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The Lucas County Democratic Party, which was expected by some to make endorsements in two hotly contested Toledo City Council races after the nonpartisan primary election of Sept. 13, has decided to sit on the sidelines instead.
Democratic candidates are facing each other in Council Districts 1 and 3 in the Nov. 8 election and appear to have the party evenly split.
Party Chairman Ron Rothenbuhler said last week that most of the party’s executive committee agreed it wouldn’t be good for the party to endorse one Democrat over another in the two races.
“The vast majority of people, including myself, felt it was more divisive than it was a solution. I didn’t think it was going to be a good thing to do,” Mr. Rothenbuhler said. He said the close election and low turnout were factors in encouraging the party to stay out of the contest.
In District 3, incumbent Councilman Mike Craig and challenger Shaun Enright, an electrician with backing from construction-trades unions, were the top two vote-getters in the Sept. 13 primary.
Mr. Enright led 383-367, or 40 percent for Mr. Enright and 38 percent for Mr. Craig. The remaining 22 percent went to Republicans Ernie Berry and Hans Schnapp. Only 3.2 percent of the registered voters in the district participated.
The district is made up of East Toledo and the old south end.
Both candidates agreed with the party’s hands-off stance but for different reasons.
“You’ve got two Democrats against each other. Instead of pulling people apart within the party it’s the proper thing,” Mr. Enright said. “I think in the past there was the A-B thing, and I don’t know if that’s what they were thinking about. I think it’s healthy not to endorse.”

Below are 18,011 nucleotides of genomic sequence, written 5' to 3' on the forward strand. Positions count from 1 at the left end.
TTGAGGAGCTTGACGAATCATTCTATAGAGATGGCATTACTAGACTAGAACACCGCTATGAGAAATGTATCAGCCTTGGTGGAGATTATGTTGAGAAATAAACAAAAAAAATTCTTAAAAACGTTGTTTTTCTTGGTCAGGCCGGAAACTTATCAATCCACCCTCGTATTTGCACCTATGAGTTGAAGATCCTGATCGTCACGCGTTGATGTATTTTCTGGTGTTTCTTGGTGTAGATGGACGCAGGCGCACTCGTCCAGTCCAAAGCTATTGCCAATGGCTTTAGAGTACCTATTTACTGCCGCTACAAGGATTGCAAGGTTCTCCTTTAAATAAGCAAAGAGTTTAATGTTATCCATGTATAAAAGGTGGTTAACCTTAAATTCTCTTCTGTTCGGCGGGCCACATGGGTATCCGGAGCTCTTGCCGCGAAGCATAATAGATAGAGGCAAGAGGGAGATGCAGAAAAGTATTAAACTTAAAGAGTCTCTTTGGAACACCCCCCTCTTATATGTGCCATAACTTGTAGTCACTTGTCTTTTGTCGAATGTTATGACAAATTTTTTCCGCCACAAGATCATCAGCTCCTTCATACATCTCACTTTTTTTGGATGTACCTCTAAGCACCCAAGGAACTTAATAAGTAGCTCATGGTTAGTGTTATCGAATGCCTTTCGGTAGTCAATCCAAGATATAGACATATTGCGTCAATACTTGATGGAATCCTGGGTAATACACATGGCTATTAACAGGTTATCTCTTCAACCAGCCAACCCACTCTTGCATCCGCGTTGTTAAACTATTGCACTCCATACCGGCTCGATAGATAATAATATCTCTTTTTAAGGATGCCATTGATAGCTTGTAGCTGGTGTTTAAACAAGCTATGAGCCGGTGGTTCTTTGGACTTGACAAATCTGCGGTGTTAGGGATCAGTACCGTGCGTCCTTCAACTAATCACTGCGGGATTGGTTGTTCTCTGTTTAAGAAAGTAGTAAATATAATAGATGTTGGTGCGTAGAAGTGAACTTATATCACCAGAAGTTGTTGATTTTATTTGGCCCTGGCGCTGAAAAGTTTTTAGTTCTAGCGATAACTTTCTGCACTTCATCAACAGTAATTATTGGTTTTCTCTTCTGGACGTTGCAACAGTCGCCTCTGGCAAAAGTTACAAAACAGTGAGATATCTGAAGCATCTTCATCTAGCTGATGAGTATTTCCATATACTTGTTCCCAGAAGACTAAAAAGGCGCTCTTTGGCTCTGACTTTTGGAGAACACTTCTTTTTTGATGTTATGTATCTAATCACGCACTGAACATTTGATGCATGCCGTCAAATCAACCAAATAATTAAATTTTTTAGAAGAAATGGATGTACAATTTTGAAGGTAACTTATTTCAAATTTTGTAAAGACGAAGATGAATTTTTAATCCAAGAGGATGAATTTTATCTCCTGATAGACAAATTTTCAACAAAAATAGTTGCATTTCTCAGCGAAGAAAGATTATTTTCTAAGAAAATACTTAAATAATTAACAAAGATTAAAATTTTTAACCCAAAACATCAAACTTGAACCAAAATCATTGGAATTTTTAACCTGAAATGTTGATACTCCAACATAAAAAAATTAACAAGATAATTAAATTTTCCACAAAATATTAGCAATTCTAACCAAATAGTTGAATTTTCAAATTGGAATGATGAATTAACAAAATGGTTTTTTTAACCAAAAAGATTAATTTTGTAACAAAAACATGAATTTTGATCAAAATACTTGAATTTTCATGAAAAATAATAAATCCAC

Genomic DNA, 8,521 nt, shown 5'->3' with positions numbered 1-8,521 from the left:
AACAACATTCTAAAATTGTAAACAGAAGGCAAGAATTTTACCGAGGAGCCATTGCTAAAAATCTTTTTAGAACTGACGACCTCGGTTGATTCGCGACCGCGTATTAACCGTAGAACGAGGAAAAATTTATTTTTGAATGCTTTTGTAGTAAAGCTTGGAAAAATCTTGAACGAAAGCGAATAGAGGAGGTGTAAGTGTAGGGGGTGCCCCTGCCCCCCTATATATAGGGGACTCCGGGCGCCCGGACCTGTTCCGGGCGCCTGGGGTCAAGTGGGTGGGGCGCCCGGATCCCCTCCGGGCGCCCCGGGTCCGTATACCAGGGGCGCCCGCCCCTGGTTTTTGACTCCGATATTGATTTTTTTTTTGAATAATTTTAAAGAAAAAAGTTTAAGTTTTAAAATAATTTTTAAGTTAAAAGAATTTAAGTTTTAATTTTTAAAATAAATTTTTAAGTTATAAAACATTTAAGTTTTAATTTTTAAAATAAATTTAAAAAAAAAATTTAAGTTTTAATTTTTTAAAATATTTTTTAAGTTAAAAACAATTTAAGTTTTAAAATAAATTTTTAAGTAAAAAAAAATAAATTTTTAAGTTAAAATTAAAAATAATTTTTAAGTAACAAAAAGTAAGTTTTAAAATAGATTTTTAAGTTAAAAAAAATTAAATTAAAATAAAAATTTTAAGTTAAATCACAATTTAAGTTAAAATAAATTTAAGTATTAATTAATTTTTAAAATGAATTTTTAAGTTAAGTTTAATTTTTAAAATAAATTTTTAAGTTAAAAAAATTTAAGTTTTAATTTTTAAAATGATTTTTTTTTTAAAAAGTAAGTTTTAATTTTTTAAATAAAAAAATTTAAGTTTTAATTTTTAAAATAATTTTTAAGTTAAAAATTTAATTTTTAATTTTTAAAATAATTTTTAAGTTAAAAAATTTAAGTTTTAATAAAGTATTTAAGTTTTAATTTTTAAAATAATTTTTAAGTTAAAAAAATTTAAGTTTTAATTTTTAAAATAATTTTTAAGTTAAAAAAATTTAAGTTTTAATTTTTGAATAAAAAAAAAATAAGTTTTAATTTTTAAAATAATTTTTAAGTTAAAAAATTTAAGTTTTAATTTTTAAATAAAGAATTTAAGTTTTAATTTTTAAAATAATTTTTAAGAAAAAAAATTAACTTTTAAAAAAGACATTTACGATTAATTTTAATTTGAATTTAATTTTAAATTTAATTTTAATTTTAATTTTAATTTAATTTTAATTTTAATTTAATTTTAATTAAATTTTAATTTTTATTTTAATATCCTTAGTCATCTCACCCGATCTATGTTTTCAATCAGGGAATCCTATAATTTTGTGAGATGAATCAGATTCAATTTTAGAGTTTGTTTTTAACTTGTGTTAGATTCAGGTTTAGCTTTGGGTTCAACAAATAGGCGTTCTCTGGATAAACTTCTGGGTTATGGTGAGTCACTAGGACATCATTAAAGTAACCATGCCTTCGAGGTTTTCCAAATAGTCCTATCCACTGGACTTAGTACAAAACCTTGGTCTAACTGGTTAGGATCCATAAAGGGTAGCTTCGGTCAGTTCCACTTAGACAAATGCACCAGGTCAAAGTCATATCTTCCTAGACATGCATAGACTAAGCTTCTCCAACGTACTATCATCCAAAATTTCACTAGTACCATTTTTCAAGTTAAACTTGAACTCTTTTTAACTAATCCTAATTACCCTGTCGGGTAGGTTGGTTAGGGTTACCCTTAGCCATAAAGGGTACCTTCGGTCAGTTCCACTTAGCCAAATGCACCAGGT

Mr. Craig said it’s too late in the campaign for an endorsement to make a difference.
“I would say that if they waited this long and they hadn’t endorsed, they’re probably doing the right thing. If an endorsement’s going to do you any good, it would have done good in the primary. Today we have six weeks, a little less, until the election, and most literature and stuff is already printed,” he said. He said he would urge the party in the future to endorse before the primary.
The party has stayed out of endorsing before primaries since the intraparty fight between the so-called A-team and B-team factions of the party ended in 2007.
In District 1, Democrats Tyrone Riley and Aji Green emerged as the two biggest vote-getters out of seven candidates to succeed Democratic incumbent Wilma Brown, who is barred by term limits from seeking re-election. Mr. Riley had the edge with 33 percent of the vote, and Mr. Green got 28 percent in low-turnout voting. Just more than 5 percent of registered voters in District 1 voted.
Mr. Green said the party didn’t endorse because its bylaws don’t address the possibility of an endorsement after the primary when “two qualified Democrats” are on the ballot.
He said he would have liked the endorsement, but “you hate for a situation to happen where they endorsed one person and the other person wins, and then they have to go back and work with the person they didn’t endorse.”
Mr. Riley said, “I was under the impression that they were going to endorse. I respect the decision that they are not.”
Labor opposition to Mayor Mike Bell is a factor in both races. The Northwestern Ohio Building and Construction Trades Council is supporting Mr. Enright and Mr. Green in the Nov. 8 election.
Mayor Bell drew union opposition for his exigent-circumstances legislation in 2010 allowing him to impose unilateral cuts in union wages and benefits to stave off a $48 million deficit. He also ran into labor opposition with legislation to sell a 69-acre parcel of the Marina District to China-based investors without requiring a commitment from the buyers to use local, union labor.
Mr. Craig, along with a majority of council, supported the mayor on exigent circumstances and the Marina District. Mr. Riley is not on council, but is backed by Ms. Brown, who also supported the mayor on those two issues.
Although Mr. Green has been outspoken in calling on Mayor Bell to negotiate with city unions rather than impose terms, Mr. Riley had not previously announced a position. He told The Blade last week he believes the mayor and the union should go back to the bargaining table.
Contact Tom Troy at firstname.lastname@example.org or 419-724-6058.